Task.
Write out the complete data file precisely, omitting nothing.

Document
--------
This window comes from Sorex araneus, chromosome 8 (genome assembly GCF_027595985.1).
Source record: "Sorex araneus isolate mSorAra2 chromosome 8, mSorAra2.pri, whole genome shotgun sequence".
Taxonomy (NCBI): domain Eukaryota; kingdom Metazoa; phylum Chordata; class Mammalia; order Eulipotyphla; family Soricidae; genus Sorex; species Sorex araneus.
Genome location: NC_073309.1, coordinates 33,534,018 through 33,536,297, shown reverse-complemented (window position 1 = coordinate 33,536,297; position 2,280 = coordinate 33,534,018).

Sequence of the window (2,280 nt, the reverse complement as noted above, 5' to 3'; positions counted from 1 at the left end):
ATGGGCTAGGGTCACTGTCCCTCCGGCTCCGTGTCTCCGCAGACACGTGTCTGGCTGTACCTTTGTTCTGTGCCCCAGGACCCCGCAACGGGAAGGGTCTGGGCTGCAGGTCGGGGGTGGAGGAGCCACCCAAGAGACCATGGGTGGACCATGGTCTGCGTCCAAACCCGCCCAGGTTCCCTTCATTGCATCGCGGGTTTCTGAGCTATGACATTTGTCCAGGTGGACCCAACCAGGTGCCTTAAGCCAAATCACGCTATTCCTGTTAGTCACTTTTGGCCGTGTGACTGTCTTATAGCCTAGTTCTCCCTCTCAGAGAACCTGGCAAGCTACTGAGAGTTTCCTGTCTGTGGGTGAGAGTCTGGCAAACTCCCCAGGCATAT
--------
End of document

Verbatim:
This window comes from Sorex araneus, chromosome 8 (genome assembly GCF_027595985.1).
Source record: "Sorex araneus isolate mSorAra2 chromosome 8, mSorAra2.pri, whole genome shotgun sequence".
Taxonomy (NCBI): domain Eukaryota; kingdom Metazoa; phylum Chordata; class Mammalia; order Eulipotyphla; family Soricidae; genus Sorex; species Sorex araneus.
Genome location: NC_073309.1, coordinates 33,534,018 through 33,536,297, shown reverse-complemented (window position 1 = coordinate 33,536,297; position 2,280 = coordinate 33,534,018).

Sequence of the window (2,280 nt, the reverse complement as noted above, 5' to 3'; positions counted from 1 at the left end):
ATGGGCTAGGGTCACTGTCCCTCCGGCTCCGTGTCTCCGCAGACACGTGTCTGGCTGTACCTTTGTTCTGTGCCCCAGGACCCCGCAACGGGAAGGGTCTGGGCTGCAGGTCGGGGGTGGAGGAGCCACCCAAGAGACCATGGGTGGACCATGGTCTGCGTCCAAACCCGCCCAGGTTCCCTTCATTGCATCGCGGGTTTCTGAGCTATGACATTTGTCCAGGTGGACCCAACCAGGTGCCTTAAGCCAAATCACGCTATTCCTGTTAGTCACTTTTGGCCGTGTGACTGTCTTATAGCCTAGTTCTCCCTCTCAGAGAACCTGGCAAGCTACTGAGAGTTTCCTGTCTGTGGGTGAGAGTCTGGCAAACTCCCCAGGCATAT